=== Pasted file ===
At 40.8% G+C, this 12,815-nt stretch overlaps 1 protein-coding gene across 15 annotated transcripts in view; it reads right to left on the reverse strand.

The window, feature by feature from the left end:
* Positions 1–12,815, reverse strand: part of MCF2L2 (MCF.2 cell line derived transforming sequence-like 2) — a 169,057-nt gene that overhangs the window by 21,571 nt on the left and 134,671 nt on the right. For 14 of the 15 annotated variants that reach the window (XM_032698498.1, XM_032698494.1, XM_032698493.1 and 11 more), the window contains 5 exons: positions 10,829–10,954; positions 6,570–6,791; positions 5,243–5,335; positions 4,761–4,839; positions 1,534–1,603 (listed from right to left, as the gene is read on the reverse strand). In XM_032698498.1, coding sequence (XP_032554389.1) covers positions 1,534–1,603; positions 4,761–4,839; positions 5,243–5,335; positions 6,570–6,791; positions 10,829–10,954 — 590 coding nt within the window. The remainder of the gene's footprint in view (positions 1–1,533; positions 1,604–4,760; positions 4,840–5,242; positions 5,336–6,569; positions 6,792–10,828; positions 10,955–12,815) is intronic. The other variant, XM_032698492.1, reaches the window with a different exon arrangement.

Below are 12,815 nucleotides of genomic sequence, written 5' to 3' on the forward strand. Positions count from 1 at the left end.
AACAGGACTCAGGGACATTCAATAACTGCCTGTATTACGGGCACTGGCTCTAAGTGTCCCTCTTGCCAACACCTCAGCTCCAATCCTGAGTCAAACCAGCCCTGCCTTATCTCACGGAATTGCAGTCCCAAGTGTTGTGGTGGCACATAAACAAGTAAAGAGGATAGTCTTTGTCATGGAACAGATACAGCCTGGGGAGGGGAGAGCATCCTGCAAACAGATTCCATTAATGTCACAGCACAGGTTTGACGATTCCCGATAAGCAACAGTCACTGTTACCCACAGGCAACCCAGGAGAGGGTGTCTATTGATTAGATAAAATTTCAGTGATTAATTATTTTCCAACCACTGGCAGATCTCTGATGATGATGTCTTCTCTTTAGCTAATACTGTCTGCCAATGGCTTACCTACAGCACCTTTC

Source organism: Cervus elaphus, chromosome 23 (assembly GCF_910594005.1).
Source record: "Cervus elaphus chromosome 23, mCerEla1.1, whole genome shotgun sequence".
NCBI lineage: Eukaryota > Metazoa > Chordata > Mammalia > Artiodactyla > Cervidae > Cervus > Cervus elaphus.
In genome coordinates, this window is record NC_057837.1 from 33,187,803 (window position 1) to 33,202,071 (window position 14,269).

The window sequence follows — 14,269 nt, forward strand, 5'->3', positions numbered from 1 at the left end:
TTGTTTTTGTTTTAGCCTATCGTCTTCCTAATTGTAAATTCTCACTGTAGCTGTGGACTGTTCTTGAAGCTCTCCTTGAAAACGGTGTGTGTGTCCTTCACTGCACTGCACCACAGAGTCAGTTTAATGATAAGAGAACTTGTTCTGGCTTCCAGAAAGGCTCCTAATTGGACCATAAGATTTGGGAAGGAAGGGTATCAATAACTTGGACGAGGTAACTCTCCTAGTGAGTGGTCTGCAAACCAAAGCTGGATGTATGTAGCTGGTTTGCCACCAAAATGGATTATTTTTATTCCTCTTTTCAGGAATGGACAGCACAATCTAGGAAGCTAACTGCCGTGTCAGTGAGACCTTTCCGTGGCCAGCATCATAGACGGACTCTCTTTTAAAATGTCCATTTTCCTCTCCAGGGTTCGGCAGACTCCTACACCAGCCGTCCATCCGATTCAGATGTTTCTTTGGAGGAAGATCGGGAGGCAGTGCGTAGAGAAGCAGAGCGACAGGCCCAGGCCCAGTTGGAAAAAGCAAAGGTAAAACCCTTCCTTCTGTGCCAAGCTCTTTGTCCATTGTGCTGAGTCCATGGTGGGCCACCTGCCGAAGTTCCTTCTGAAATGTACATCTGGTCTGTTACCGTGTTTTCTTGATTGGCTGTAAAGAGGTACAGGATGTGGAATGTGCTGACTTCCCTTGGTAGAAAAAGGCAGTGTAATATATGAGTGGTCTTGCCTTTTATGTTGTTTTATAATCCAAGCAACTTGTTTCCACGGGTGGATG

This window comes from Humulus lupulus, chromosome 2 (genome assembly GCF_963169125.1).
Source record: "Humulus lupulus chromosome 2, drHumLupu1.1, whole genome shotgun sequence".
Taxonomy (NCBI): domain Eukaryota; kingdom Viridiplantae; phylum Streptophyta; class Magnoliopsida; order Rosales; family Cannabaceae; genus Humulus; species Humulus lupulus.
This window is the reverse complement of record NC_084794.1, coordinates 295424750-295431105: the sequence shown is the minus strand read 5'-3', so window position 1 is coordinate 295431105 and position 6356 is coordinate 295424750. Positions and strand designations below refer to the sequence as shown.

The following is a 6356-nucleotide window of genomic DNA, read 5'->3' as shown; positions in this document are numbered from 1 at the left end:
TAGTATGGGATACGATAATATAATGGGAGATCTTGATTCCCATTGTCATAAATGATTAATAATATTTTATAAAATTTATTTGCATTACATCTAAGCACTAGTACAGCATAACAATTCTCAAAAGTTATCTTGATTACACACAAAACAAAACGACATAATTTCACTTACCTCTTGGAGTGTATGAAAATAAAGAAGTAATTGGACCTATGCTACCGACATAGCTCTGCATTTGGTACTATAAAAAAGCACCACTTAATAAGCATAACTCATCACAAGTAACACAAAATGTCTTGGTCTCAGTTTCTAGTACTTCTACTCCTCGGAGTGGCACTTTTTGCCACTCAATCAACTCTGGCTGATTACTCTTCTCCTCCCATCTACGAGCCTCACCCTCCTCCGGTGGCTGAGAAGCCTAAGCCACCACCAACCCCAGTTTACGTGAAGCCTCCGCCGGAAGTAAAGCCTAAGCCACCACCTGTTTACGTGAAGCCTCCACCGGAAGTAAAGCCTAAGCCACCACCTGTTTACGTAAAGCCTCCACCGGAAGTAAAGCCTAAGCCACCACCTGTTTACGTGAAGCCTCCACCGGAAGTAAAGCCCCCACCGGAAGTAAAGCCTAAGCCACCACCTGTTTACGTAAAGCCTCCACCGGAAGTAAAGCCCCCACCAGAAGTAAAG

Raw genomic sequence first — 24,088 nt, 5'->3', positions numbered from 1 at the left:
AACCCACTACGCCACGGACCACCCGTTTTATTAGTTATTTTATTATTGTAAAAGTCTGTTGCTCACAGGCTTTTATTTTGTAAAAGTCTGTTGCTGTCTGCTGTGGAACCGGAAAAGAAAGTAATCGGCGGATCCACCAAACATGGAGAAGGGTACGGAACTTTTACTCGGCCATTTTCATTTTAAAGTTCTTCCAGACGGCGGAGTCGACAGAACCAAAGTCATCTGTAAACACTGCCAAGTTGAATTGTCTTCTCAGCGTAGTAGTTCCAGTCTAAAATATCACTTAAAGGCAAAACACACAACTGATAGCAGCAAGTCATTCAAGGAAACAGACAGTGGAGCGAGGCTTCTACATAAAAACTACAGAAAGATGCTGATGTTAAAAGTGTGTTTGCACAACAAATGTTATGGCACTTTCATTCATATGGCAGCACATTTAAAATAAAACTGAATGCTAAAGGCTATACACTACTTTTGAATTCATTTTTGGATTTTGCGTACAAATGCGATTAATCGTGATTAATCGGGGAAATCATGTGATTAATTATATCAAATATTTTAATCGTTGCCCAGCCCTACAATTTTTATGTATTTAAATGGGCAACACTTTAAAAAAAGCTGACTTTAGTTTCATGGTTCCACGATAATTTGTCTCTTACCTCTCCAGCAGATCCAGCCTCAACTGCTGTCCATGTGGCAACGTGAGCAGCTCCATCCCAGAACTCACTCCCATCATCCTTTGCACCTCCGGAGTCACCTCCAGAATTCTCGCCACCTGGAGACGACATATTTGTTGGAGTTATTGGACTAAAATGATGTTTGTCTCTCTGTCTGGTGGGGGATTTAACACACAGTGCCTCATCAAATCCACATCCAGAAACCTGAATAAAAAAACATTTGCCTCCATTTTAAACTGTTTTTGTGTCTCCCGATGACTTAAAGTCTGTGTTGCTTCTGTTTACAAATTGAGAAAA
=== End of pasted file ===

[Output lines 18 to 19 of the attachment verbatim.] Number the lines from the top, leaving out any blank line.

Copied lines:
Raw genomic sequence first — 24,088 nt, 5'->3', positions numbered from 1 at the left:
AACCCACTACGCCACGGACCACCCGTTTTATTAGTTATTTTATTATTGTAAAAGTCTGTTGCTCACAGGCTTTTATTTTGTAAAAGTCTGTTGCTGTCTGCTGTGGAACCGGAAAAGAAAGTAATCGGCGGATCCACCAAACATGGAGAAGGGTACGGAACTTTTACTCGGCCATTTTCATTTTAAAGTTCTTCCAGACGGCGGAGTCGACAGAACCAAAGTCATCTGTAAACACTGCCAAGTTGAATTGTCTTCTCAGCGTAGTAGTTCCAGTCTAAAATATCACTTAAAGGCAAAACACACAACTGATAGCAGCAAGTCATTCAAGGAAACAGACAGTGGAGCGAGGCTTCTACATAAAAACTACAGAAAGATGCTGATGTTAAAAGTGTGTTTGCACAACAAATGTTATGGCACTTTCATTCATATGGCAGCACATTTAAAATAAAACTGAATGCTAAAGGCTATACACTACTTTTGAATTCATTTTTGGATTTTGCGTACAAATGCGATTAATCGTGATTAATCGGGGAAATCATGTGATTAATTATATCAAATATTTTAATCGTTGCCCAGCCCTACAATTTTTATGTATTTAAATGGGCAACACTTTAAAAAAAGCTGACTTTAGTTTCATGGTTCCACGATAATTTGTCTCTTACCTCTCCAGCAGATCCAGCCTCAACTGCTGTCCATGTGGCAACGTGAGCAGCTCCATCCCAGAACTCACTCCCATCATCCTTTGCACCTCCGGAGTCACCTCCAGAATTCTCGCCACCTGGAGACGACATATTTGTTGGAGTTATTGGACTAAAATGATGTTTGTCTCTCTGTCTGGTGGGGGATTTAACACACAGTGCCTCATCAAATCCACATCCAGAAACCTGAATAAAAAAACATTTGCCTCCATTTTAAACTGTTTTTGTGTCTCCCGATGACTTAAAGTCTGTGTTGCTTCTGTTTACAAATTGAGAAAA